ALBANESE: Well, I’m going to attempt a natural segue between your two questions. The first of which is regarding Parliament. It’s been agreed, and we’ll work through the details, that Parliament will sit in the second week of May, beginning on either May 11th or 12th, around that date. And we’ll sit for three or four days of that week in the normal way. I’m not quite sure why the Prime Minister used the word ‘test’. The fact is that we have met successfully twice already. If we need to meet with restricted numbers, that’s fine. We can agree on a pairing arrangement. And Labor will certainly agree with that. Those details will be sorted out by the Leader of the House and the Manager of Opposition Business in conjunction with the Senate and the Senate President as well as the Speaker, the managers in both houses. I think Australians expect us to be sitting. I think that it sends the right message that we are sitting. And I say that it’s not, as I’ve said consistently, it’s not just to deal with the Coronavirus crisis. Governments need to continue to do work on economic policy, social policy, environmental policy. It would be interesting, for example, to see whether the principle that the Government has discovered with regard to recent events of listening to the science applies to climate change, for example. So, these are all issues that we need to deal with. Things just do not stop. And if you don’t move forward, the world moves past you. And the other principle that’s important is one of the great distinctions between Australia and China is that we are a democracy. Democracies require Parliament to meet. So, of course, when you have a one-party state, you have less democracy, you have less transparency there as well. So, that is a circumstance we want there to be transparency about all the events surrounding this crisis. China needs to be transparent about it, because the world needs to know not just what happened as a matter of record, but they need to know so that it can be avoided this happening ever again. Can I just say, I’ll give everyone a go but if you’re not speaking if you could go on mute please? Tegan?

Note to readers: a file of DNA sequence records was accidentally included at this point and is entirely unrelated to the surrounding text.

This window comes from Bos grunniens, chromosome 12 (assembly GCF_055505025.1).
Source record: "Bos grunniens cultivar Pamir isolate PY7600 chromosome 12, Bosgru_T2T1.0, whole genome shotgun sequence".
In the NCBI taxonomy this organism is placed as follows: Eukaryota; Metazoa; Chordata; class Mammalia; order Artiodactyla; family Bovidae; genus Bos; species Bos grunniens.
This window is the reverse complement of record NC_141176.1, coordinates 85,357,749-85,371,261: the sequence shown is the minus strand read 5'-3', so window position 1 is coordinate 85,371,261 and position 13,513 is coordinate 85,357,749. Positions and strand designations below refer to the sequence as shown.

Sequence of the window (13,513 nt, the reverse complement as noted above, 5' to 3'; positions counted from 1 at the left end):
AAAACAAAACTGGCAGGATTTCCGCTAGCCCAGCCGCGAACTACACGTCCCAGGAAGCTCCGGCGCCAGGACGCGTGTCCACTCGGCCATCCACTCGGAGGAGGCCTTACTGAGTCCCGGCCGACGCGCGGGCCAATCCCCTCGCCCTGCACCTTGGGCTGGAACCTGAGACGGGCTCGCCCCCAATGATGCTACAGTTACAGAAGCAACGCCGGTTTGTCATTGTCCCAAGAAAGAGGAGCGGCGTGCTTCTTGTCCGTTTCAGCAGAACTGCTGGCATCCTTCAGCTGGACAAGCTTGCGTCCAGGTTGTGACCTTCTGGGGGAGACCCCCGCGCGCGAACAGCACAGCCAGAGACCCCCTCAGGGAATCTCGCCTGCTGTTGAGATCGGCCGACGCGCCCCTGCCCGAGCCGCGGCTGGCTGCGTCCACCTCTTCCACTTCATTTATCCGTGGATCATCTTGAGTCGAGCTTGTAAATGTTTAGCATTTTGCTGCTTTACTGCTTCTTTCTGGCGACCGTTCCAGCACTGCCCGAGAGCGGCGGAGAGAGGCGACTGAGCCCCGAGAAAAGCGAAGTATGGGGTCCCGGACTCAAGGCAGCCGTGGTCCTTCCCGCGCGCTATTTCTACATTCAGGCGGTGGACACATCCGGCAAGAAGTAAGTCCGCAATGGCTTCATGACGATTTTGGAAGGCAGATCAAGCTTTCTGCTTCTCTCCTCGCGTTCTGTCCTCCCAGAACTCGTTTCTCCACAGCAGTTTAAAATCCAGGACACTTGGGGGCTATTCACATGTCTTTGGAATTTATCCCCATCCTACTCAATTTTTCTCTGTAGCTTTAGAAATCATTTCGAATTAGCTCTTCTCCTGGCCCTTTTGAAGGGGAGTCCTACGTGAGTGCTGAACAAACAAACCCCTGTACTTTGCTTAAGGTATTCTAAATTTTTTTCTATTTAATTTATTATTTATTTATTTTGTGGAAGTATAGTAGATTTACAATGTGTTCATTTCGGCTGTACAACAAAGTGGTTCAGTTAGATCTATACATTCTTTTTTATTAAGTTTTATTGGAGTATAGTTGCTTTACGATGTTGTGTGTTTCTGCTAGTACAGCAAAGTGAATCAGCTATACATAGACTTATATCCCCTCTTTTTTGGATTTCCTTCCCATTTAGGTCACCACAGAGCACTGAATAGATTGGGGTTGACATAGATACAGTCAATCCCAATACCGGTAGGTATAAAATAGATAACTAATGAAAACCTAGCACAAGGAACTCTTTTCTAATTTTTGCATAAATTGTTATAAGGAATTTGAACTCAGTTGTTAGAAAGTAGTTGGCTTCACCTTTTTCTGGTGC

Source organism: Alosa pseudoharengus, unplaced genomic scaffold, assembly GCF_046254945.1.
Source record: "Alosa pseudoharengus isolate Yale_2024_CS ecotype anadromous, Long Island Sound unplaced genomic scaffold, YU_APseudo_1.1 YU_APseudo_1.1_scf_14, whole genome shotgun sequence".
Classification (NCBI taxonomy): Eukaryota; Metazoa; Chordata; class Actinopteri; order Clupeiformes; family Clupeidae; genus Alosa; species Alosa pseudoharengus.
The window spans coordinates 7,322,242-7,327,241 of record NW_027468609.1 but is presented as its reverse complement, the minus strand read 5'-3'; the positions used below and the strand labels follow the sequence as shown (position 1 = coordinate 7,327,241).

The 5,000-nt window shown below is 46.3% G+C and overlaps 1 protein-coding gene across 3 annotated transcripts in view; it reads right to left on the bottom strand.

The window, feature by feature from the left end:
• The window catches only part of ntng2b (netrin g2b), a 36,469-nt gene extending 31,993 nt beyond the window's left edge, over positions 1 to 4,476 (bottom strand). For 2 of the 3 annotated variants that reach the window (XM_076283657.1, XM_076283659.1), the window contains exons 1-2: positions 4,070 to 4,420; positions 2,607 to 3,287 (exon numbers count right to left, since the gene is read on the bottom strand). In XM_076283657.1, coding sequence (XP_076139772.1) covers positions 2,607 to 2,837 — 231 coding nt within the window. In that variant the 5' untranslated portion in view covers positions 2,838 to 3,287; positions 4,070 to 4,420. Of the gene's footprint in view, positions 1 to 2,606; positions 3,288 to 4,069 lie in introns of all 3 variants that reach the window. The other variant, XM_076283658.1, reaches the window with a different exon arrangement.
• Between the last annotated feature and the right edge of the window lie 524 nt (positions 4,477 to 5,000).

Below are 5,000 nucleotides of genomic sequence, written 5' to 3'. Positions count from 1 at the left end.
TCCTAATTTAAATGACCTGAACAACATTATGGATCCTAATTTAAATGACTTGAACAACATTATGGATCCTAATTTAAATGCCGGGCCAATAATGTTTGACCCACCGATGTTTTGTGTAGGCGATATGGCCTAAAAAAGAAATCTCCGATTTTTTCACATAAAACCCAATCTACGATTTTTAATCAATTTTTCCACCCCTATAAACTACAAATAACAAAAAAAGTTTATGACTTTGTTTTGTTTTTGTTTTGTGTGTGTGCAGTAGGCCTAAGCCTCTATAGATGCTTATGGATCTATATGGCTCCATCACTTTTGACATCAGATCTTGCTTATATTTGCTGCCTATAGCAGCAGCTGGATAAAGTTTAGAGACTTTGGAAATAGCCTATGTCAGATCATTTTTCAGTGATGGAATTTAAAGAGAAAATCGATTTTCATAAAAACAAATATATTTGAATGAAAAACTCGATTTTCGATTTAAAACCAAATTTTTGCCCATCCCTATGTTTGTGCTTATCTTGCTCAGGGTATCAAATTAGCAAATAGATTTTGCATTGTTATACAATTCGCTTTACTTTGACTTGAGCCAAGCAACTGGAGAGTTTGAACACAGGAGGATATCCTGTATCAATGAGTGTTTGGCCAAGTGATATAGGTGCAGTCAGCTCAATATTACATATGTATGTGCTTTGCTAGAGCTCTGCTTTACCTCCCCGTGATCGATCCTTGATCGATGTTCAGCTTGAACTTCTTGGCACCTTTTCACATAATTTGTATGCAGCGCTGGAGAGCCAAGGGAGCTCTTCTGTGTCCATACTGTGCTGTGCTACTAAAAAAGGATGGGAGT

JOURNALIST: Albo, have you pre-ordered Malcolm Turnbull’s memoir?